Hiring a Professional Accountant: Before and After

Professional Accountant

Last Updated April 30, 2024

Running a small business involves many daily responsibilities, from managing finances and taxes to hiring staff and marketing products. However, if handling the numbers becomes overwhelming, it might be wise to bring a professional accountant to lighten the load.

Doing your accounting might seem like a cost-effective option, but it can have its drawbacks:

  1. Time-consuming: Managing your accounting can eat up six or more hours each month, equivalent to almost two full workdays.
  2. Setup complexity: Setting up your bookkeeping system is crucial and time-consuming; errors here can invalidate a year’s worth of work.
  3. Costly mistakes: An untrained eye can lead to missed tax deductions or penalties for incorrect tax filings.
  4. Reporting deadlines: Missing deadlines can result in a stressful rush to catch up on your bookkeeping.
  5. Financial missteps: Incorrect financial statements can hinder your chances of securing loans, grants, or other financing options.

Signs you might need an accountant include feeling unsure about your business’s financial standing or if you’re overwhelmed with tax and payroll tasks. Hiring an accountant, whether as a full-time employee or a contractor, makes sense if:

  1. Financial clarity: You’re uncertain about your business’s financial status, and need someone to interpret reports and offer insights to aid decision-making.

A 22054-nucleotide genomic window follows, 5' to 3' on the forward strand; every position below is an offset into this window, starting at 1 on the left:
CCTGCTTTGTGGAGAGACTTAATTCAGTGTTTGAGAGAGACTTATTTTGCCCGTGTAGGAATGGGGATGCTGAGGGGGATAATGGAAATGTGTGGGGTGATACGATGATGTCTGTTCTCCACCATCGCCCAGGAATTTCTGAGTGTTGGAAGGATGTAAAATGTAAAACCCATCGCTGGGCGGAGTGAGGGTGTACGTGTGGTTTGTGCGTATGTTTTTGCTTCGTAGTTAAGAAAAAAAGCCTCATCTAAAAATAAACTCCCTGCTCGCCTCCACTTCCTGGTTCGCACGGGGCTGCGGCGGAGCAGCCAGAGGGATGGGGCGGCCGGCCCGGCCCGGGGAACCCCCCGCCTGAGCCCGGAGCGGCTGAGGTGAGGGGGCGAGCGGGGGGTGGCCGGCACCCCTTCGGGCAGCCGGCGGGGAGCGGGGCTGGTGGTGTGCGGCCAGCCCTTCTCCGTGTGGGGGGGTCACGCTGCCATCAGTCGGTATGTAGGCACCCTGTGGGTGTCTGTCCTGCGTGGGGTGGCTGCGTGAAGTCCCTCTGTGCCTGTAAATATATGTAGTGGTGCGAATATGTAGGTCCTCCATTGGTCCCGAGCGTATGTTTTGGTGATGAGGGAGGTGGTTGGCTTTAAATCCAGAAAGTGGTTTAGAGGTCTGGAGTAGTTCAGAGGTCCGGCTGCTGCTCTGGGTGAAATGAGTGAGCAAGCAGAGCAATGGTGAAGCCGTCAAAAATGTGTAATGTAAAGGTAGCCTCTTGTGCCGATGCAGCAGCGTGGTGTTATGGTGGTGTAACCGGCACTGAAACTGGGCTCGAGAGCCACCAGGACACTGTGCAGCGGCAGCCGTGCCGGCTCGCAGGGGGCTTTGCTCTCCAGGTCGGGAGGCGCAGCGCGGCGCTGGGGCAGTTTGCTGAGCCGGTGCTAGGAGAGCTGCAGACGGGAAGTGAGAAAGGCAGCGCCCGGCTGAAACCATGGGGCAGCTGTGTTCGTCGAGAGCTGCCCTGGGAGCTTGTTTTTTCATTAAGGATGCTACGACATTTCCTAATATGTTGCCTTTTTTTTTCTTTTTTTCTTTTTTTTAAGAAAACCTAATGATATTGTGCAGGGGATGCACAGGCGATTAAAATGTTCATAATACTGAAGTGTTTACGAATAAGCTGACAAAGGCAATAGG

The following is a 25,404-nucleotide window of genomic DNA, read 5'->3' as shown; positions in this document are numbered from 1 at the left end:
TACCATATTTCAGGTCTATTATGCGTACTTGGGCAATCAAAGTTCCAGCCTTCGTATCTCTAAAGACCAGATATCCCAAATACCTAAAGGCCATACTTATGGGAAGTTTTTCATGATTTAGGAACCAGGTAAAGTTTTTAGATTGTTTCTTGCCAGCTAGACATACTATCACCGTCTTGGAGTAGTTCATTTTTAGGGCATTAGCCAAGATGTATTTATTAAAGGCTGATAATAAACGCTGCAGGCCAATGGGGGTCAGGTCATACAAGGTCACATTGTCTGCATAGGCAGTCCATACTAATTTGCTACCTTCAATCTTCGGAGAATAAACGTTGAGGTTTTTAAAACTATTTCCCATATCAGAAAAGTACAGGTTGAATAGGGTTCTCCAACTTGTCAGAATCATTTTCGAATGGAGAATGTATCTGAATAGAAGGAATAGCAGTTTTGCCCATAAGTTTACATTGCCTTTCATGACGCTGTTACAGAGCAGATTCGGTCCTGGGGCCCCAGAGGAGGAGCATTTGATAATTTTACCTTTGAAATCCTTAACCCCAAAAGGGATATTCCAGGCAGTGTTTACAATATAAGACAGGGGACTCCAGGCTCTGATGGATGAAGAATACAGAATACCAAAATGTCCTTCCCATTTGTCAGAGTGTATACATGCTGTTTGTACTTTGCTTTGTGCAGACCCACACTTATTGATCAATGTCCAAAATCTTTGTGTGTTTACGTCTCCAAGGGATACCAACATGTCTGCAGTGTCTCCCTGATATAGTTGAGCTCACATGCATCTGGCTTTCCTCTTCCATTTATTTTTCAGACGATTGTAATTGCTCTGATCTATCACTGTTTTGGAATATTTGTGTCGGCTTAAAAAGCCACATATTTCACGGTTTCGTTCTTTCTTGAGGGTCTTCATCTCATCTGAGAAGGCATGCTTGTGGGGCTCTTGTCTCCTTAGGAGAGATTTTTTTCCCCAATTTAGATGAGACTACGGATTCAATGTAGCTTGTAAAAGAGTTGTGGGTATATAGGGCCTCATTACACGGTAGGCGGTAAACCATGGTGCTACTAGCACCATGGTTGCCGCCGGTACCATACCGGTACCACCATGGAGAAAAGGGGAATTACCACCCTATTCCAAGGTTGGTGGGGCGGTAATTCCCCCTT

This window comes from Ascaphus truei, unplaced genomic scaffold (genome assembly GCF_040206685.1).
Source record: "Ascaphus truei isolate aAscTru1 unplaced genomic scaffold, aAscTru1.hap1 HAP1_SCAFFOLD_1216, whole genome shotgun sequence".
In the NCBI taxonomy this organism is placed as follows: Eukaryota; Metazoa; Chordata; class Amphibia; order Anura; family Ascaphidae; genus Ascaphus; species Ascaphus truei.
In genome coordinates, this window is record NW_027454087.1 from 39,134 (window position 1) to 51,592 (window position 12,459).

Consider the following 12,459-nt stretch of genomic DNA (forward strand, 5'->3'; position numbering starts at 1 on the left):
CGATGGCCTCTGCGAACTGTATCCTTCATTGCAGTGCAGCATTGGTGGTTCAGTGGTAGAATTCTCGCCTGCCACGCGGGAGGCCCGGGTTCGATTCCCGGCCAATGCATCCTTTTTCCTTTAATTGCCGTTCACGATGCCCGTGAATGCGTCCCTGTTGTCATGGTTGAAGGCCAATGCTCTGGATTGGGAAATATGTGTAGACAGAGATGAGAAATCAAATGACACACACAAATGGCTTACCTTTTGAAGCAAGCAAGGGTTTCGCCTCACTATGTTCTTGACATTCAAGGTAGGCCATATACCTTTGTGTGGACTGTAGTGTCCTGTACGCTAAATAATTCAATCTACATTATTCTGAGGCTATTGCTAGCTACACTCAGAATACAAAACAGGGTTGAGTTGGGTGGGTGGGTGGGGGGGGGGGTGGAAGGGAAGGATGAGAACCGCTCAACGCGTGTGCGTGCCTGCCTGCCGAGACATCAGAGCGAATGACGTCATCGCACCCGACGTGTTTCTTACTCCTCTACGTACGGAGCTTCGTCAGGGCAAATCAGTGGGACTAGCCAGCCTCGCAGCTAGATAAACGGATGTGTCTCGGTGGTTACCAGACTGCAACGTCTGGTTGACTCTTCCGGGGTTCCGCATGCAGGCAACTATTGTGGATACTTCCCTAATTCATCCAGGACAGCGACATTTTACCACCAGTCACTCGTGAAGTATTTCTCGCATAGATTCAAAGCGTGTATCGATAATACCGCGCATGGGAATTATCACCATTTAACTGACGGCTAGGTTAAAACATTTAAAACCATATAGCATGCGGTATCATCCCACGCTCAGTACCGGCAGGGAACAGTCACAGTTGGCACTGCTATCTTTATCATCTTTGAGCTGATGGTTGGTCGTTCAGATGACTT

2. Time constraints: You no longer have the time to manage finances, and your business has outgrown simple spreadsheets.
  3. Tax season stress: Tax season is particularly stressful, especially if you’re behind on record-keeping; an accountant can provide peace of mind.
  4. Business expansion: Planning to expand your business warrants the expertise of a professional accountant, who can also assist with financial analysis for your business plan.

Your business’s structure affects your accounting needs; for instance, a sole proprietorship requires simpler accounting compared to an S or C corporation. Nonprofits have the most complex financials, needing to track grant spending meticulously.

Deciding between hiring a CPA or a general accountant depends on your business’s needs and budget. CPAs offer in-depth tax knowledge and can serve as financial advisors, while general accountants are more budget-friendly and suitable for simpler financial records.

When looking for the right accountant, consider their familiarity with small businesses, industry expertise, experience with your accounting software, and knowledge of tax laws. Regular communication and setting clear expectations can ensure a fruitful relationship with your accountant, helping you make informed decisions for your business’s success.